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A lack of everlasting immunity is pretty par-for-the-course when it comes to how immunizations work, which is precisely why you’re urged to get a flu shot every year and why you need boosters for vaccines that were first administered during childhood. "Both natural immunity and vaccine-induced immunity are important aspects of COVID-19 that experts are trying to learn more about," the Centers for Disease Control and Prevention (CDC) has stated. "And [we] will keep the public informed as new evidence becomes available."

Additionally, scientists are still monitoring how approved vaccines respond to the COVID-19 variants that have begun cropping up in the United Kingdom, South Africa and elsewhere. So far, Moderna’s experts have stated that they believe the vaccines will be effective in fighting off these variants — although how effective, and for how long, remains to be seen. With this in mind, the company is researching how future boosters might help target these new strains.

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Different Responses & Different Rollout Stages

The differences between us as individuals, biologically speaking, may also impact how we respond to the COVID-19 vaccine. For example, older folks are more likely to suffer from severe, life-threatening cases of COVID-19, partially due to their age. Similarly, older immune systems make it more difficult for a vaccine to do its job.

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At the same time, people have been floating largely inaccurate information about how the vaccine may work with different body types. One myth, in particular, says that larger bodies will need more of the vaccine to develop immunity, just as they may need a larger dose of ibuprofen to curb a headache. After all, vaccines develop antibodies — they don’t act the same as a pain-relieving drug in a patient’s bloodstream.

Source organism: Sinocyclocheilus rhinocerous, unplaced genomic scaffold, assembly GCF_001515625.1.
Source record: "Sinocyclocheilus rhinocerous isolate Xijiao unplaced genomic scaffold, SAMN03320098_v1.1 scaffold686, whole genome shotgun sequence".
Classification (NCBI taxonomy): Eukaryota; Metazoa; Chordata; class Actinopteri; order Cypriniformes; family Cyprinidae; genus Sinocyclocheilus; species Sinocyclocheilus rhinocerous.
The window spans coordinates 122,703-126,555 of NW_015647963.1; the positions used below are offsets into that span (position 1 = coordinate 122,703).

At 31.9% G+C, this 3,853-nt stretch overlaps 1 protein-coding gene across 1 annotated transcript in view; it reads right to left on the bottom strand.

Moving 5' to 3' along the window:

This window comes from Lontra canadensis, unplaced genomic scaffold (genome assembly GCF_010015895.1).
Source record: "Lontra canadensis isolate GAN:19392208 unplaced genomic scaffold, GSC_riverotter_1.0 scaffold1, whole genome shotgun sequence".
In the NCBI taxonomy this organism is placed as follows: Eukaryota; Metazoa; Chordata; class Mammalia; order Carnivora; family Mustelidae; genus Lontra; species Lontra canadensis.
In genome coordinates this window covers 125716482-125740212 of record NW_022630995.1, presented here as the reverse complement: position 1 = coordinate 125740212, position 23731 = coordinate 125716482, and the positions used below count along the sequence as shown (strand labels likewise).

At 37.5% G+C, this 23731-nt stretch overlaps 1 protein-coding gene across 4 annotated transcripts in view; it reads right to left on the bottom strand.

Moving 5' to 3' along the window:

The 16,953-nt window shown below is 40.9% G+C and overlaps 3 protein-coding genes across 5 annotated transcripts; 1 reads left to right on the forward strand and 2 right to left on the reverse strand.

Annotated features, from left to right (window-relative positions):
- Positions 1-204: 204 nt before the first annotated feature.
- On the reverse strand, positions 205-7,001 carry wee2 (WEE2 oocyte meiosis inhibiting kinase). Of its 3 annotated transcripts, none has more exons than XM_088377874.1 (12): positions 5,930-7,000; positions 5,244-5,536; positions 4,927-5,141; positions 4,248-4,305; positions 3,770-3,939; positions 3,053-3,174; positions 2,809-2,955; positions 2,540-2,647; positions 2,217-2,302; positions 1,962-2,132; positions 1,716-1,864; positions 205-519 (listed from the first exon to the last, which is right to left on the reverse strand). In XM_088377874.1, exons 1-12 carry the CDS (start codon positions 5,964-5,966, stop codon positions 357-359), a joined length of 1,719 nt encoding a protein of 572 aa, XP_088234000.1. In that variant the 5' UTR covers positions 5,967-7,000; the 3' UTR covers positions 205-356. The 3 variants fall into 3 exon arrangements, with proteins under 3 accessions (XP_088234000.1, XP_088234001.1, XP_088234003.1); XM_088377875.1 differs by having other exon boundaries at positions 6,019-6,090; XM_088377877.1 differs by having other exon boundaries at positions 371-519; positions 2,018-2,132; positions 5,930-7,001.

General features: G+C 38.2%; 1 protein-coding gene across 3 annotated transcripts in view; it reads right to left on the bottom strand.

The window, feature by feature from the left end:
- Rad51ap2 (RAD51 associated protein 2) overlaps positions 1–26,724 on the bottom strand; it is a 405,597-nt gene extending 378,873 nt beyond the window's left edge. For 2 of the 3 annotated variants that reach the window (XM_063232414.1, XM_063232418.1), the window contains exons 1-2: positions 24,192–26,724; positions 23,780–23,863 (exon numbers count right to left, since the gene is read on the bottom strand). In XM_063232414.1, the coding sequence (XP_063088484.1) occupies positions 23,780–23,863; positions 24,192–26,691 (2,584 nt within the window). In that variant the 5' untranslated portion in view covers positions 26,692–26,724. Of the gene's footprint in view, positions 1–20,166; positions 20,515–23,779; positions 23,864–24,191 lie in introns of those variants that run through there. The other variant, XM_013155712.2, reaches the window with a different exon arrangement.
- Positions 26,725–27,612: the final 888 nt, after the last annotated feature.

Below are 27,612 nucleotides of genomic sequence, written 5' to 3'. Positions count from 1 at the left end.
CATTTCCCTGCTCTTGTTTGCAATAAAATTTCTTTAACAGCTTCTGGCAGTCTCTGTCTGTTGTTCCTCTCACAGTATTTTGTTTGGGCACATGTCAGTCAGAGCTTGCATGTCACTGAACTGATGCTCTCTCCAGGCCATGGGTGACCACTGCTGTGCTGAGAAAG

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Additionally, the way the vaccine is being rolled out plays into all of this. Both vaccines require two rounds of shots, so, if you’ve only had the first round, the vaccine won’t be as effective in protecting you. Even if you’ve personally completed that two-dose regimen, folks around you might not yet be eligible for even the first round yet. To keep them safe, continue to wear your mask and practice social distancing.

Keep That “In an Abundance of Caution” Mindset

Sure, it can be a pain to have a mask on you at all times. Moreover, it can be difficult to isolate yourself from friends and family. But it’s important that we all hang in there. After all, as unprecedented as the whole pandemic is, researchers have also made an unprecedented amount of progress in researching COVID-19 and developing highly effective vaccinations in under a year.

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As NPR points out, "studies of the new vaccines only measured whether vaccinated people developed symptoms, not whether they got infected. It's possible that they got light infections — not enough to make them ill, but enough to pass the virus on to others." That is, experts need to learn more about what benefits immunity provides before folks "return to normal." And while the availability of COVID-19 vaccines hasn’t exactly heralded the end of this public health crisis, it has brought us a giant leap closer to a safer future.